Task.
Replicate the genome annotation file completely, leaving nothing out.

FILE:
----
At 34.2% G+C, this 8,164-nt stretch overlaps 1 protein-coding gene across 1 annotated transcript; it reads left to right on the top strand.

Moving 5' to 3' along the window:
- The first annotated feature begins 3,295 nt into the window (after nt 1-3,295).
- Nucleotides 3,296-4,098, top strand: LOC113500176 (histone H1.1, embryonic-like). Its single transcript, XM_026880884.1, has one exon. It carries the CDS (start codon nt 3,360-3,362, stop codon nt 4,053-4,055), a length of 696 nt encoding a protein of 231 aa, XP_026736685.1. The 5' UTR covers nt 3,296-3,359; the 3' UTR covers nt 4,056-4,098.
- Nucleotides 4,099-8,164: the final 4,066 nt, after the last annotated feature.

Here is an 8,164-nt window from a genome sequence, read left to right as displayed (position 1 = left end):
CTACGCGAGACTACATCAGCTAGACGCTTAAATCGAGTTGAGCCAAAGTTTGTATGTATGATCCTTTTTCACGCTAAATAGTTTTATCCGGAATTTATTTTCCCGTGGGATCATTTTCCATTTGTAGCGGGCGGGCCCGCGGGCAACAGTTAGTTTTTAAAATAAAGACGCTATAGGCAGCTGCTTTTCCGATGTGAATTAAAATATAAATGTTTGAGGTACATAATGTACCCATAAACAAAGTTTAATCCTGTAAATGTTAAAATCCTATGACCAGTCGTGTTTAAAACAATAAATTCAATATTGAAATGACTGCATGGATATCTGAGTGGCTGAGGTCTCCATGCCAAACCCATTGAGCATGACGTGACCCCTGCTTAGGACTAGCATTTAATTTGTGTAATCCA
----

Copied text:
At 34.2% G+C, this 8,164-nt stretch overlaps 1 protein-coding gene across 1 annotated transcript; it reads left to right on the top strand.

Moving 5' to 3' along the window:
- The first annotated feature begins 3,295 nt into the window (after nt 1-3,295).
- Nucleotides 3,296-4,098, top strand: LOC113500176 (histone H1.1, embryonic-like). Its single transcript, XM_026880884.1, has one exon. It carries the CDS (start codon nt 3,360-3,362, stop codon nt 4,053-4,055), a length of 696 nt encoding a protein of 231 aa, XP_026736685.1. The 5' UTR covers nt 3,296-3,359; the 3' UTR covers nt 4,056-4,098.
- Nucleotides 4,099-8,164: the final 4,066 nt, after the last annotated feature.

Here is an 8,164-nt window from a genome sequence, read left to right as displayed (position 1 = left end):
CTACGCGAGACTACATCAGCTAGACGCTTAAATCGAGTTGAGCCAAAGTTTGTATGTATGATCCTTTTTCACGCTAAATAGTTTTATCCGGAATTTATTTTCCCGTGGGATCATTTTCCATTTGTAGCGGGCGGGCCCGCGGGCAACAGTTAGTTTTTAAAATAAAGACGCTATAGGCAGCTGCTTTTCCGATGTGAATTAAAATATAAATGTTTGAGGTACATAATGTACCCATAAACAAAGTTTAATCCTGTAAATGTTAAAATCCTATGACCAGTCGTGTTTAAAACAATAAATTCAATATTGAAATGACTGCATGGATATCTGAGTGGCTGAGGTCTCCATGCCAAACCCATTGAGCATGACGTGACCCCTGCTTAGGACTAGCATTTAATTTGTGTAATCCA